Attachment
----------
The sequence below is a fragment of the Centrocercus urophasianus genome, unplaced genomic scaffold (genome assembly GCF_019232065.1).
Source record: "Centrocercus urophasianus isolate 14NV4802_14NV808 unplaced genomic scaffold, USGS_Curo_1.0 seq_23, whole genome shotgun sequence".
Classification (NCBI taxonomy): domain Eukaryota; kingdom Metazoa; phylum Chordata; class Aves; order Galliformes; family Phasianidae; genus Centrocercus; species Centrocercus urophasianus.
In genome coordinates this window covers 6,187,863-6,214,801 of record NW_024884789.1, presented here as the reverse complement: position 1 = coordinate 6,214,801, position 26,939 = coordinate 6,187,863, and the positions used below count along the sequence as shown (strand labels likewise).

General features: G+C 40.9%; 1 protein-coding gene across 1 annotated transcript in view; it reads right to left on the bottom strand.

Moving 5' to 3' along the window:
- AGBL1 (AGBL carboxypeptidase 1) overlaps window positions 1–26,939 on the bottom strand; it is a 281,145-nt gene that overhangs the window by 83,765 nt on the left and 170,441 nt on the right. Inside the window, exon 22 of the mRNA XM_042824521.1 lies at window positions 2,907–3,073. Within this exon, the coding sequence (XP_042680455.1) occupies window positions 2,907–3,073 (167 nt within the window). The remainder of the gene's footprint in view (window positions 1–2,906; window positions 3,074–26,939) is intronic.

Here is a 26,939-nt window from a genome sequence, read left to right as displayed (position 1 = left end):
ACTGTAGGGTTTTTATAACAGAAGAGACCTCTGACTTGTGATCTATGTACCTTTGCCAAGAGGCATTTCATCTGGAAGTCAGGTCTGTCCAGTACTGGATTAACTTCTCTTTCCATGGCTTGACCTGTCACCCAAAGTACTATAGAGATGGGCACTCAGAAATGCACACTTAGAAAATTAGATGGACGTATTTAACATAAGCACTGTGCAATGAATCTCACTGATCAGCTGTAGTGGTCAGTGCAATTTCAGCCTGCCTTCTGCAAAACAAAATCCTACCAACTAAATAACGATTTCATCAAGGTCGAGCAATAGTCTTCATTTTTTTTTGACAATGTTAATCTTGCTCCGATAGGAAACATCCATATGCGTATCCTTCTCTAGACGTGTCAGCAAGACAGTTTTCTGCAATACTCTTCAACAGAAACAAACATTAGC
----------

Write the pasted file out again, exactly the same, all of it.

The sequence below is a fragment of the Centrocercus urophasianus genome, unplaced genomic scaffold (genome assembly GCF_019232065.1).
Source record: "Centrocercus urophasianus isolate 14NV4802_14NV808 unplaced genomic scaffold, USGS_Curo_1.0 seq_23, whole genome shotgun sequence".
Classification (NCBI taxonomy): domain Eukaryota; kingdom Metazoa; phylum Chordata; class Aves; order Galliformes; family Phasianidae; genus Centrocercus; species Centrocercus urophasianus.
In genome coordinates this window covers 6,187,863-6,214,801 of record NW_024884789.1, presented here as the reverse complement: position 1 = coordinate 6,214,801, position 26,939 = coordinate 6,187,863, and the positions used below count along the sequence as shown (strand labels likewise).

General features: G+C 40.9%; 1 protein-coding gene across 1 annotated transcript in view; it reads right to left on the bottom strand.

Moving 5' to 3' along the window:
- AGBL1 (AGBL carboxypeptidase 1) overlaps window positions 1–26,939 on the bottom strand; it is a 281,145-nt gene that overhangs the window by 83,765 nt on the left and 170,441 nt on the right. Inside the window, exon 22 of the mRNA XM_042824521.1 lies at window positions 2,907–3,073. Within this exon, the coding sequence (XP_042680455.1) occupies window positions 2,907–3,073 (167 nt within the window). The remainder of the gene's footprint in view (window positions 1–2,906; window positions 3,074–26,939) is intronic.

Here is a 26,939-nt window from a genome sequence, read left to right as displayed (position 1 = left end):
ACTGTAGGGTTTTTATAACAGAAGAGACCTCTGACTTGTGATCTATGTACCTTTGCCAAGAGGCATTTCATCTGGAAGTCAGGTCTGTCCAGTACTGGATTAACTTCTCTTTCCATGGCTTGACCTGTCACCCAAAGTACTATAGAGATGGGCACTCAGAAATGCACACTTAGAAAATTAGATGGACGTATTTAACATAAGCACTGTGCAATGAATCTCACTGATCAGCTGTAGTGGTCAGTGCAATTTCAGCCTGCCTTCTGCAAAACAAAATCCTACCAACTAAATAACGATTTCATCAAGGTCGAGCAATAGTCTTCATTTTTTTTTGACAATGTTAATCTTGCTCCGATAGGAAACATCCATATGCGTATCCTTCTCTAGACGTGTCAGCAAGACAGTTTTCTGCAATACTCTTCAACAGAAACAAACATTAGC